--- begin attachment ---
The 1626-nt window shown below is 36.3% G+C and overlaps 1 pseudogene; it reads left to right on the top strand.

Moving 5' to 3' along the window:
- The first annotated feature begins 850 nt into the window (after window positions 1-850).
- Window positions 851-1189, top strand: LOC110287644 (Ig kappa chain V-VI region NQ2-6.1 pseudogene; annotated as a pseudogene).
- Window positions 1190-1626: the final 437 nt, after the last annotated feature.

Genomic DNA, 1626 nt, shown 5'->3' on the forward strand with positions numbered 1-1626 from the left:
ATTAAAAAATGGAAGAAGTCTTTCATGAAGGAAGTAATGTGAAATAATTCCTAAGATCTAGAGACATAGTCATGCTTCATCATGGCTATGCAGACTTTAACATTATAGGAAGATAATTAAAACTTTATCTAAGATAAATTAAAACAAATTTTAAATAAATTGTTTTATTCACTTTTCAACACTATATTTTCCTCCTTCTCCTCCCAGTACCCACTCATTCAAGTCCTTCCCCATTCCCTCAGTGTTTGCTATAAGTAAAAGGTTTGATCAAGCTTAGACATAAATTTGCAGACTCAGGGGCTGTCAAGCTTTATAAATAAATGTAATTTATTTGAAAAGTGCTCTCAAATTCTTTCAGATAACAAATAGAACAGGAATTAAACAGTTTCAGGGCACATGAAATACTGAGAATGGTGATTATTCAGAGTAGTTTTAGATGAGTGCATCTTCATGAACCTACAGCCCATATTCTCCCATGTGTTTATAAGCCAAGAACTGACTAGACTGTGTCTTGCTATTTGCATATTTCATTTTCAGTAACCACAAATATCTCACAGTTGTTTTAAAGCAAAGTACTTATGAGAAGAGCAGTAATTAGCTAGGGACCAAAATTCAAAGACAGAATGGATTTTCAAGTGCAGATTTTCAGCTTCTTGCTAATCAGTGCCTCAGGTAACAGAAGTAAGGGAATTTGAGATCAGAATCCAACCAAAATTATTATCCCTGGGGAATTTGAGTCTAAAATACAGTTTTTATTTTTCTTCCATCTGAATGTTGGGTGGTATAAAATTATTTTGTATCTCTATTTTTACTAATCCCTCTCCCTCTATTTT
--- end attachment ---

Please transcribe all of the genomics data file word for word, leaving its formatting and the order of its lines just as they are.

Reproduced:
The 1626-nt window shown below is 36.3% G+C and overlaps 1 pseudogene; it reads left to right on the top strand.

Moving 5' to 3' along the window:
- The first annotated feature begins 850 nt into the window (after window positions 1-850).
- Window positions 851-1189, top strand: LOC110287644 (Ig kappa chain V-VI region NQ2-6.1 pseudogene; annotated as a pseudogene).
- Window positions 1190-1626: the final 437 nt, after the last annotated feature.

Genomic DNA, 1626 nt, shown 5'->3' on the forward strand with positions numbered 1-1626 from the left:
ATTAAAAAATGGAAGAAGTCTTTCATGAAGGAAGTAATGTGAAATAATTCCTAAGATCTAGAGACATAGTCATGCTTCATCATGGCTATGCAGACTTTAACATTATAGGAAGATAATTAAAACTTTATCTAAGATAAATTAAAACAAATTTTAAATAAATTGTTTTATTCACTTTTCAACACTATATTTTCCTCCTTCTCCTCCCAGTACCCACTCATTCAAGTCCTTCCCCATTCCCTCAGTGTTTGCTATAAGTAAAAGGTTTGATCAAGCTTAGACATAAATTTGCAGACTCAGGGGCTGTCAAGCTTTATAAATAAATGTAATTTATTTGAAAAGTGCTCTCAAATTCTTTCAGATAACAAATAGAACAGGAATTAAACAGTTTCAGGGCACATGAAATACTGAGAATGGTGATTATTCAGAGTAGTTTTAGATGAGTGCATCTTCATGAACCTACAGCCCATATTCTCCCATGTGTTTATAAGCCAAGAACTGACTAGACTGTGTCTTGCTATTTGCATATTTCATTTTCAGTAACCACAAATATCTCACAGTTGTTTTAAAGCAAAGTACTTATGAGAAGAGCAGTAATTAGCTAGGGACCAAAATTCAAAGACAGAATGGATTTTCAAGTGCAGATTTTCAGCTTCTTGCTAATCAGTGCCTCAGGTAACAGAAGTAAGGGAATTTGAGATCAGAATCCAACCAAAATTATTATCCCTGGGGAATTTGAGTCTAAAATACAGTTTTTATTTTTCTTCCATCTGAATGTTGGGTGGTATAAAATTATTTTGTATCTCTATTTTTACTAATCCCTCTCCCTCTATTTT